A Brief History of U.S. Immigration: Not America's Finest Hour
A time to reflect: 100 years ago this week, my mother, age 3, arrived in America; she barely made it
A Brief History of U.S. Immigration Policy: Not America’s Finest Hour
A time to reflect: 100 years ago this week, my mother, age 3, arrived in America; just in time
One hundred years ago this week, my mother, Dina Tsinman, a toddler not quite 3 years old, arrived in America with her mother and grandmother, both widows. All three women, from the small town of Mglin in a part of Western Russia known as the Pale of Settlement, were headed for a new country, a new language, new names, and reconnection with family members who had left Mglin years earlier.
The Pale was a huge confinement area for Jews – about the size of California, Nevada, Arizona, and New Mexico combined. The Jews had been subjected to intensifying persecution within the Pale ever since it was created by Russia in the late 1700s. Poverty was widespread and occupational choices were limited, but the Jews mostly managed to get by.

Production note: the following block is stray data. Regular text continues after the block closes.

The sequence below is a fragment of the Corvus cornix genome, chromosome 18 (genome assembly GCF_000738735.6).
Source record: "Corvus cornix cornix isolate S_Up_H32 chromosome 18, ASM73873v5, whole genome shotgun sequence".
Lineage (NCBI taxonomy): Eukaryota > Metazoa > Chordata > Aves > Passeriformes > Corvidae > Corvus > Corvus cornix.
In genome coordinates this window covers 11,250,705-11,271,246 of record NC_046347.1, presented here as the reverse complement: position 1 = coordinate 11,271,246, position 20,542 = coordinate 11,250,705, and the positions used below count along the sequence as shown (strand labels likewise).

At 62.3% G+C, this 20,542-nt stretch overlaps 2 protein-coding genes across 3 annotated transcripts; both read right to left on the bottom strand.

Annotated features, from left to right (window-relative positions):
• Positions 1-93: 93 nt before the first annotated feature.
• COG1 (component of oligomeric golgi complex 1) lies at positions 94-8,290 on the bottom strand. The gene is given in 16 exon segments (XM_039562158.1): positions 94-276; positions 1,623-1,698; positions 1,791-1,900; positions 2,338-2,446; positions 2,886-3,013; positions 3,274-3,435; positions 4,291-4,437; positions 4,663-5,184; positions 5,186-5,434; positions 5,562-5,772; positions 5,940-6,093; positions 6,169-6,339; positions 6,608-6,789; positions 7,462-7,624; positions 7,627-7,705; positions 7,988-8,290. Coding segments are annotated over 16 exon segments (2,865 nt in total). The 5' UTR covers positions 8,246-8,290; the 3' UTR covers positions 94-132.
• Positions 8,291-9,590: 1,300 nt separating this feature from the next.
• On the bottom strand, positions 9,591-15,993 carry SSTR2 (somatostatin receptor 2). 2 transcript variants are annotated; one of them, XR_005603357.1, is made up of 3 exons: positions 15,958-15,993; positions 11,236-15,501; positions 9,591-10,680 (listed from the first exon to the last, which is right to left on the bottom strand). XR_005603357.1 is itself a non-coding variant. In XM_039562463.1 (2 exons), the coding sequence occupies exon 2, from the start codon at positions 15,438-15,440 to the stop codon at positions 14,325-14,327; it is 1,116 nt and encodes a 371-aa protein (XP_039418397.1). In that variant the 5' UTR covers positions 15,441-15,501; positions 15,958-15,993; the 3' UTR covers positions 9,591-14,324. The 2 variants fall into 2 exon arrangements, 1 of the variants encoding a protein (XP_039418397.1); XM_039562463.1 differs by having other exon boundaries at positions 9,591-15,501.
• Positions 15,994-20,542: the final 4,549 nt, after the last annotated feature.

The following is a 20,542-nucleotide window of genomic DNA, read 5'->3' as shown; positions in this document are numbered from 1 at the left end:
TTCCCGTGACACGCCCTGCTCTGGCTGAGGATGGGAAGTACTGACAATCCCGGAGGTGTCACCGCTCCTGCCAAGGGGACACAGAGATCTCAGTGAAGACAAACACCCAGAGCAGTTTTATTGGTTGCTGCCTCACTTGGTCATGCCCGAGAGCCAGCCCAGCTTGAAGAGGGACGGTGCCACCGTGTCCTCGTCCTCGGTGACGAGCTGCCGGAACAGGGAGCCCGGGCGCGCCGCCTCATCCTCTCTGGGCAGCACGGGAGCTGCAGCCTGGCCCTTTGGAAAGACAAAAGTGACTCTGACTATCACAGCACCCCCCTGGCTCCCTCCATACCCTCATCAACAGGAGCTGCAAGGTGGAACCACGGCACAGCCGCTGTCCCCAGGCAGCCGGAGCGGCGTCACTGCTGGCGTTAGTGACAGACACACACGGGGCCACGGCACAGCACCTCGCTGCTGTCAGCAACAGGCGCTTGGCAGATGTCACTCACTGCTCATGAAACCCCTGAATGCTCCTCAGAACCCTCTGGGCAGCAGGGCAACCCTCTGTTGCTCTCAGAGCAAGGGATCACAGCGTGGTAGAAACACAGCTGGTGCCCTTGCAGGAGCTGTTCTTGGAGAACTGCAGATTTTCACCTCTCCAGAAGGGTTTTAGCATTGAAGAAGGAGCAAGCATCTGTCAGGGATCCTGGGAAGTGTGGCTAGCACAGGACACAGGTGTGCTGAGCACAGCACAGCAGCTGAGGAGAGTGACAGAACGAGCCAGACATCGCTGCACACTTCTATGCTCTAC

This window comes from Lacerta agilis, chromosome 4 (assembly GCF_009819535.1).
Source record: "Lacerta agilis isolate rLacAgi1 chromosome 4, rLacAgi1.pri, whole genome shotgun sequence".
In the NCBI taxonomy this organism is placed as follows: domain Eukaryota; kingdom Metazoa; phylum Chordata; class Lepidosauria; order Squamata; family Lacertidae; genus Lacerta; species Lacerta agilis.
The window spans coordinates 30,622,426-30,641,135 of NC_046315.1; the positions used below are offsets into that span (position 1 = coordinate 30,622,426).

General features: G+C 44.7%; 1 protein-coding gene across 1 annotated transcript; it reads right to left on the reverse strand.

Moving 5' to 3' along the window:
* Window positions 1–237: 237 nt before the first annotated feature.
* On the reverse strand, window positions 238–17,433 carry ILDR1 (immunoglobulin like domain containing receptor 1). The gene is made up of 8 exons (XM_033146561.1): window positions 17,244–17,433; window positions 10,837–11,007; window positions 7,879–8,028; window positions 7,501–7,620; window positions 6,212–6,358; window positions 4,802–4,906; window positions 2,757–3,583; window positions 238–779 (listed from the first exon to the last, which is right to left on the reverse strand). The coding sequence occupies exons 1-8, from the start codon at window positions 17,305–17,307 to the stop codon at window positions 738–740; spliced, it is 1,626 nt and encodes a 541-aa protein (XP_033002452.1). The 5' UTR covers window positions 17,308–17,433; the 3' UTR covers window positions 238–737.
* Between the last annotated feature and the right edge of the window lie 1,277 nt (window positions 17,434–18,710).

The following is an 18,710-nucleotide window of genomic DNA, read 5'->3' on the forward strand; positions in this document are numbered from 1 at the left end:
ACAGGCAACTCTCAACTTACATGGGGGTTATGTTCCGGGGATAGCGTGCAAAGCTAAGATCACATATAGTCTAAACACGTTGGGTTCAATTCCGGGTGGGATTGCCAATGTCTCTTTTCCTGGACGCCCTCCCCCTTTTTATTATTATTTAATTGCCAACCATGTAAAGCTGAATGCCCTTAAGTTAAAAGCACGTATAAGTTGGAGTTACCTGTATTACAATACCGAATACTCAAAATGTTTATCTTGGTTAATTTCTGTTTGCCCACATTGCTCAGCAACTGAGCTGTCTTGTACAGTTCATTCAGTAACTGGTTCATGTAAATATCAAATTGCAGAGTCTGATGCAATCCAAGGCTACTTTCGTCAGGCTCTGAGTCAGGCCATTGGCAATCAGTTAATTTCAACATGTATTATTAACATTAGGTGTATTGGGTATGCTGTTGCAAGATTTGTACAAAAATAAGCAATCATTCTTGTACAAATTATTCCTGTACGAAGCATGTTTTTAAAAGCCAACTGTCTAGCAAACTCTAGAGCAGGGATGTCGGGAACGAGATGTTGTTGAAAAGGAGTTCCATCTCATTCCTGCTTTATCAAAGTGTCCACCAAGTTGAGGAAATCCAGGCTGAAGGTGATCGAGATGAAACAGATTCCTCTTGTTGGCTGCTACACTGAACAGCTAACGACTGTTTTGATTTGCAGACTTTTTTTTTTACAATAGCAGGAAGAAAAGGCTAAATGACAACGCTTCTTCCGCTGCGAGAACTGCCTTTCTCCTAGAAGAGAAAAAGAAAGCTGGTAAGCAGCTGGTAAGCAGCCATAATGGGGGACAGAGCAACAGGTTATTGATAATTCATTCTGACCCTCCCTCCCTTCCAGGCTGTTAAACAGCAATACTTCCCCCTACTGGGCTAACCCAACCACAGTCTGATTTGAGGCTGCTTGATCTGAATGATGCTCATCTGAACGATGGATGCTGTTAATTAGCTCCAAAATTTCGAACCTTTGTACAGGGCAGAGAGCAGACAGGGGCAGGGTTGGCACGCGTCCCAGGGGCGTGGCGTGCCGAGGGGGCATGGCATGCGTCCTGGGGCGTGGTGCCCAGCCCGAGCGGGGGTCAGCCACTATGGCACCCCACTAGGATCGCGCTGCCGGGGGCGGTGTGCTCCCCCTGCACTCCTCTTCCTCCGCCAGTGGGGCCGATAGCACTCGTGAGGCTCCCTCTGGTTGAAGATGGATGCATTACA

Everything changed on March 13, 1881, with the assassination of Tsar Alexander II of Russia. The pogroms (attacks on Jewish settlements; property destruction, murders) began almost immediately, the result of the Jews being widely blamed for the assassination. In fact, their only connection to it was that the organization that planned and carried out the assassination included two or three Jews among the several dozen people in its leadership group. The vile fiction that the Jews murdered the Tsar still can be found today on anti-Semitic and Holocaust-denial websites.
But the primary factor that drove many Jews to leave for America was the conscription policies of a corrupt government that seemed always to be at war. Young Jewish men were targeted for conscription terms of up to 25 years. They could not advance in rank. They were subjected to a concentrated effort to convert them to Christianity. In the end, many of these men, perhaps most of them, never returned home. Conscription often was a death sentence for the young Jewish men of The Pale.